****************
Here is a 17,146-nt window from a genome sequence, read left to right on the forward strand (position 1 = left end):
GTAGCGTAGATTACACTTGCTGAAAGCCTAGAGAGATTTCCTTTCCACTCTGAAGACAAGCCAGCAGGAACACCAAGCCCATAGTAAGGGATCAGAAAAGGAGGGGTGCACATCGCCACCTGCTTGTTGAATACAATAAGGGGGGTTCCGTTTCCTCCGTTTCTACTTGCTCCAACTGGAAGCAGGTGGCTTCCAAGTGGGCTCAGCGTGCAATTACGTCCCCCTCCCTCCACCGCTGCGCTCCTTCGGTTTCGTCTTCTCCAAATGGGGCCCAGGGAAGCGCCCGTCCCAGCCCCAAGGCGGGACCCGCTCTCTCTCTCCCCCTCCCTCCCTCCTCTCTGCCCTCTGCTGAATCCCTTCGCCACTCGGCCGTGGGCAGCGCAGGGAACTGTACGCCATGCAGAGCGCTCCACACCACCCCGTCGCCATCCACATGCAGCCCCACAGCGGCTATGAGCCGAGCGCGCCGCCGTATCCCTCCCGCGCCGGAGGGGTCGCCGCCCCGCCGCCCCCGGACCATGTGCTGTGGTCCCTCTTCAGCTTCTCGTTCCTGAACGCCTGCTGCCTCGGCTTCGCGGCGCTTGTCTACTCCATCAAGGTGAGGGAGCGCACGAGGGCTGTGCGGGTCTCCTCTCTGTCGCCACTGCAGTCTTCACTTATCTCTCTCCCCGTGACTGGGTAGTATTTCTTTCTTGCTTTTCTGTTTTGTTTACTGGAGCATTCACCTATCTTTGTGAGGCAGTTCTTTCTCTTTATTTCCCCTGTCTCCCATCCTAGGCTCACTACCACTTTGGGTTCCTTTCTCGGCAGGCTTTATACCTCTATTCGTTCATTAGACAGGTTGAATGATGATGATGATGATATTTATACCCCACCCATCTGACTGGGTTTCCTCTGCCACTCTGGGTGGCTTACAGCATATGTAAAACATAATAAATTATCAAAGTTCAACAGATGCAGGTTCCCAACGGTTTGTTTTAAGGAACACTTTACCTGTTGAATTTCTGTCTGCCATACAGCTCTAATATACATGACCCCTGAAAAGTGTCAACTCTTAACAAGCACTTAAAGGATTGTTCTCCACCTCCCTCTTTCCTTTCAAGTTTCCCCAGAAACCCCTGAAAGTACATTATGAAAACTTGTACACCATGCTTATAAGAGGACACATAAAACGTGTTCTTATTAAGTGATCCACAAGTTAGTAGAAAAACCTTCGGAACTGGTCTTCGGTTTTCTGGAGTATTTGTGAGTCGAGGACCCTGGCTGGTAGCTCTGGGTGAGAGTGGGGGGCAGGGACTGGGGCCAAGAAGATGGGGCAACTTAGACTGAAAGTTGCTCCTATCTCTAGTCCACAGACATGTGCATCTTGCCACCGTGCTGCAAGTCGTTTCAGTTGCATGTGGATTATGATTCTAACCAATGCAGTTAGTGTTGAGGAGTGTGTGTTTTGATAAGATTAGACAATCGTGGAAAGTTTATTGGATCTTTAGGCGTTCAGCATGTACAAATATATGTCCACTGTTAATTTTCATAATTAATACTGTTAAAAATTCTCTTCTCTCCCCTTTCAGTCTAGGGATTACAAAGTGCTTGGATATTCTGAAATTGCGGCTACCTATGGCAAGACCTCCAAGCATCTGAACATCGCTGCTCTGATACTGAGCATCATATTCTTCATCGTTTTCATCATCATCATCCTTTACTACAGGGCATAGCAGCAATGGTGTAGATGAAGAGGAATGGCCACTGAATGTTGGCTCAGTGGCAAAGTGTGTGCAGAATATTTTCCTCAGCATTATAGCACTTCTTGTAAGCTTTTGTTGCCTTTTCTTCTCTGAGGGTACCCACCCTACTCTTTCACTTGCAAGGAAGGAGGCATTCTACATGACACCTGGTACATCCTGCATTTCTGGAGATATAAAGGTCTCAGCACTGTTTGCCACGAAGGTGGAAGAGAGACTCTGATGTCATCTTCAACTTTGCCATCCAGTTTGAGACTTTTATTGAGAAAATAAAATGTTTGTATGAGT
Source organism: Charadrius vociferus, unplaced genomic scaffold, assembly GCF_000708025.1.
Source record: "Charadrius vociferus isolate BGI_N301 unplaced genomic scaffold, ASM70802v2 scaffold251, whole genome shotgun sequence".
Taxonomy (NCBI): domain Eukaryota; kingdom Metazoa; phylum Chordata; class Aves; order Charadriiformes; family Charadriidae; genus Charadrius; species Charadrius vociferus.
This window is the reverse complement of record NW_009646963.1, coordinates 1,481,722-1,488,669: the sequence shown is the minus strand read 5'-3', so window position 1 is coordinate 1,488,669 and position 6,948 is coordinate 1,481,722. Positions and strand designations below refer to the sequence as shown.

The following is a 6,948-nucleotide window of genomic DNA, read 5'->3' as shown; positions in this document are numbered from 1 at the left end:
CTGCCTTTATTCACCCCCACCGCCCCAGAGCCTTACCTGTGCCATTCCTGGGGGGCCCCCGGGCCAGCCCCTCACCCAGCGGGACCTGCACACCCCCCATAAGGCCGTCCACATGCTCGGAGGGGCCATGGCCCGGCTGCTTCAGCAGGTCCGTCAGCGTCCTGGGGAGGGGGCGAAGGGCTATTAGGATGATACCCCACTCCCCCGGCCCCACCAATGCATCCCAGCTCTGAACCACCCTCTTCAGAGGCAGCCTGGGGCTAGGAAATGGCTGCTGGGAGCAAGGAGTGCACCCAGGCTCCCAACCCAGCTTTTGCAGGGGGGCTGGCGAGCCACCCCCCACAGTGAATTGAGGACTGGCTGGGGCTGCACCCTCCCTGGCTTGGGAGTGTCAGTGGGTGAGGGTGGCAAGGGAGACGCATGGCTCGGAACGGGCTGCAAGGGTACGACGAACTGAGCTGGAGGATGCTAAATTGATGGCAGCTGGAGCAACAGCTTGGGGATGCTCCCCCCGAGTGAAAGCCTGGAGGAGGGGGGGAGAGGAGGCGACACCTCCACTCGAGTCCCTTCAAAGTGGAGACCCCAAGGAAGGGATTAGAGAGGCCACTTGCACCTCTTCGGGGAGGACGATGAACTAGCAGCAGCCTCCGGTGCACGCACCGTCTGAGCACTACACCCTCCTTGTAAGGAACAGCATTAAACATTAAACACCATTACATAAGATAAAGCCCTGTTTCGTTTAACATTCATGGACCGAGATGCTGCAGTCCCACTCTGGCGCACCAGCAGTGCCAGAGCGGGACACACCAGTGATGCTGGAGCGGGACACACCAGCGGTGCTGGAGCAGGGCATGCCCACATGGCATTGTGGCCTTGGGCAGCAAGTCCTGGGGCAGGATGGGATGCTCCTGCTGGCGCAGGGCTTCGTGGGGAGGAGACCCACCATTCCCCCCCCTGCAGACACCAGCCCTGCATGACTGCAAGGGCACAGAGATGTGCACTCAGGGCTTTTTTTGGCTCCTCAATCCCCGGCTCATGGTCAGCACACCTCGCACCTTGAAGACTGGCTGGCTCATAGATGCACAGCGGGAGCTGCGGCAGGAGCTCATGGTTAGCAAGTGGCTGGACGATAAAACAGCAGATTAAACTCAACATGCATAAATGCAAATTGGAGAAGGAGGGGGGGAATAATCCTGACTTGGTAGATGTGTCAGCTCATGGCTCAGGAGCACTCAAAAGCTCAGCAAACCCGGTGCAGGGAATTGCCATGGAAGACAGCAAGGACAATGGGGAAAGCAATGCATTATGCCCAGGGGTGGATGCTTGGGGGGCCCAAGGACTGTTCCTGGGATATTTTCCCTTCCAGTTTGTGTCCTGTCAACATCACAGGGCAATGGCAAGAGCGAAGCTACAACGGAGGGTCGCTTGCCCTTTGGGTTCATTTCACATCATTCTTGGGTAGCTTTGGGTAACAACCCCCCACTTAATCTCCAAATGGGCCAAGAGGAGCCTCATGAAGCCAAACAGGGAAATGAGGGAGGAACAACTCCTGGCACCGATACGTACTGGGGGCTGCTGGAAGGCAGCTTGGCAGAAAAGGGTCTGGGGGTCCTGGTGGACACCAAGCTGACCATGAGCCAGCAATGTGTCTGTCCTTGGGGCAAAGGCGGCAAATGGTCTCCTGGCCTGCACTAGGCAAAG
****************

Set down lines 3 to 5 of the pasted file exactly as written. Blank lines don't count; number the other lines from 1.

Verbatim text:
Source organism: Charadrius vociferus, unplaced genomic scaffold, assembly GCF_000708025.1.
Source record: "Charadrius vociferus isolate BGI_N301 unplaced genomic scaffold, ASM70802v2 scaffold251, whole genome shotgun sequence".
Taxonomy (NCBI): domain Eukaryota; kingdom Metazoa; phylum Chordata; class Aves; order Charadriiformes; family Charadriidae; genus Charadrius; species Charadrius vociferus.